Pennsylvania School Now Doing Emergency Drills in Case of Pipeline Explosion

Read time: 7 mins
Gas pipeline warning sign

At the Glenwood Elementary School in Media, Pennsylvania, roughly 450 students interrupted their regular schedules one day this month for an unusual emergency drill.

Just after 1:30 p.m. on May 3, the entire student body practiced sheltering in place in the school's gymnasium, then prepared to evacuate the campus by bus, under the watchful eye of the school's superintendent, state police, and local first responders.

Everyone took this seriously and it was reflected in how quickly they moved through the drill — two minutes to be sheltered in place and three minutes to be completely evacuated from the building,” Principal Eric Bucci told local reporters.

It wasn't fears of natural disaster or terror attack that prompted the emergency drill. Instead, worries about a fossil fuel pipeline construction project nearby left the school district drafting emergency response plans and practicing safety protocols.

Trump’s New Era of Industry Self-Regulation Begins for Oil by Rail

Read time: 8 mins
Crossing train tracks

In case you were wondering how industry-friendly the federal government is becoming, look no futher than Representative Jeff Denham (R-CA), chair of the Congressional Subcommittee on Railroads, Pipelines, and Hazardous Materials. He recently opened a hearing on pipeline and rail regulations with the following sentiment: 

Regulation has grown significantly in recent years and so we are here to ask stakeholders about the impact and burden of regulation on their businesses and ways to ease the burden without compromising safety.” 

Fight Not Over: Dakota Access Protests Continue After Army Corps Announces Pipeline Project Review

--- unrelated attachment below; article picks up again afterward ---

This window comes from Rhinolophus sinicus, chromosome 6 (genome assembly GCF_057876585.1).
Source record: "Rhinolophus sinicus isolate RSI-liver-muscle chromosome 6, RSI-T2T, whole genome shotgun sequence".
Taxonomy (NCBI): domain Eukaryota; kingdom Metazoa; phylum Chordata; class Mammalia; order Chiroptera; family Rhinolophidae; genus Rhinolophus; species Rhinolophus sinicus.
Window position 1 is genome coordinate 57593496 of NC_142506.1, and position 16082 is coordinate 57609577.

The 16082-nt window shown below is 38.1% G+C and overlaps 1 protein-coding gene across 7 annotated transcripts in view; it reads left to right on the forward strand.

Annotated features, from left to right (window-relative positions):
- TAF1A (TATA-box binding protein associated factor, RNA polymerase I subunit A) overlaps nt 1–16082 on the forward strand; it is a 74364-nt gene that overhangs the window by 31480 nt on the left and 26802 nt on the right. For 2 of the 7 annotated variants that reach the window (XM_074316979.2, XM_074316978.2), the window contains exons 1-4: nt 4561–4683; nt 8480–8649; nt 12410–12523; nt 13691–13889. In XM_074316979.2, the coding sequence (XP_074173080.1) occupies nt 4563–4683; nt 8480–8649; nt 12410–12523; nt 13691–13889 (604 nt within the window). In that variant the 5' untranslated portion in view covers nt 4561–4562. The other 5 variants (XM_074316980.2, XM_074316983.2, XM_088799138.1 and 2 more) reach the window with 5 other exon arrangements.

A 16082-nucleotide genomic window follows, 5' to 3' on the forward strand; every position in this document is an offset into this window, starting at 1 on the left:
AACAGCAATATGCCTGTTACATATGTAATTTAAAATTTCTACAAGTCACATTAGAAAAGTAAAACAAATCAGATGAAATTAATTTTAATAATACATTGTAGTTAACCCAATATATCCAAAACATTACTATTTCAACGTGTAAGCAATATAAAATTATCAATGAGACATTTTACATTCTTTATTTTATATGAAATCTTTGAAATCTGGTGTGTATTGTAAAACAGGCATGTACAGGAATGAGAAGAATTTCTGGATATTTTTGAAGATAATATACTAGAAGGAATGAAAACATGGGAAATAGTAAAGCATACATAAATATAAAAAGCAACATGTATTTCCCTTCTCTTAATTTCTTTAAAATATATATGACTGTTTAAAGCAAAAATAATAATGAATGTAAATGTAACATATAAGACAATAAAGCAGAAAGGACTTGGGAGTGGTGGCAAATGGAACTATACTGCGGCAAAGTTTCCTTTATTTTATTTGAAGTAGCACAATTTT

Read time: 7 mins
Pipeline protesters outside of TD Bank in Philadelphia.

The day after the Obama administration announced that the Dakota Access pipeline (DAPL) project would be required to undergo additional review, protests against the banks that funded the project continued, with organizers nationwide saying they planned to keep up their resistance.

“We are happy that the Army Corp of Engineers has listened to the voices and actions of millions who have taken a stand against this pipeline,” said Kristin Schwab, who helped organize a Philadelphia protest calling for banks to defund DAPL. “But a delay isn’t enough.”

Trudeau Approves Kinder Morgan Trans Mountain Pipeline As Part of Canada’s ‘Climate Plan’

Read time: 6 mins

Justin Trudeau announced the approval of the Kinder Morgan Trans Mountain pipeline Tuesday, saying the project is integral to meeting Canada’s climate commitments.

Tweet: Sorry, what? @JustinTrudeau says #KinderMorgan is integral to meeting Canada’s climate commitments http://bit.ly/2g3PQLx #bcpoli #cdnpoli“Today’s decision is an integral part of our plan to uphold the Paris Agreement to reduce emissions while creating jobs and protecting the environment,” Trudeau told reporters at a press conference.

The Trans Mountain pipeline expansion project will twin an existing pipeline running from Alberta to Burnaby, B.C. increasing transport capacity from 300,000 barrels of oil per day to 890,000 barrels per day. Trudeau also approved an application to increase capacity of the Enbridge Line 3 pipeline from 390,000 to 915,000 barrels per day.

According to Environment and Climate Change Canada, the two pipelines combined represent an increase of 23 to 28 megatonnes of carbon dioxide equivalent released into the atmosphere.

Under the Paris Agreement Canada pledged to reduce emissions 30 per cent below 2005 levels by 2030. Canada’s current policies aren’t expected to meet those targets. According to a recent analysis by Climate Action Network, Canada is expected to miss those targets by 91 megatonnes.

Trans Mountain and Line 3 put Canada at a further disadvantage when it comes to meeting those targets.

Could the International Criminal Court Start Prosecuting Climate Crimes?

Read time: 5 mins
International Criminal Court

The International Criminal Court at The Hague (ICC) has released a new set of proposed rule changes that could open the door to prosecuting individuals, governments, and perhaps even corporations for environmental crimes against humanity, such as oil spills, deforestation, and excessive carbon emissions.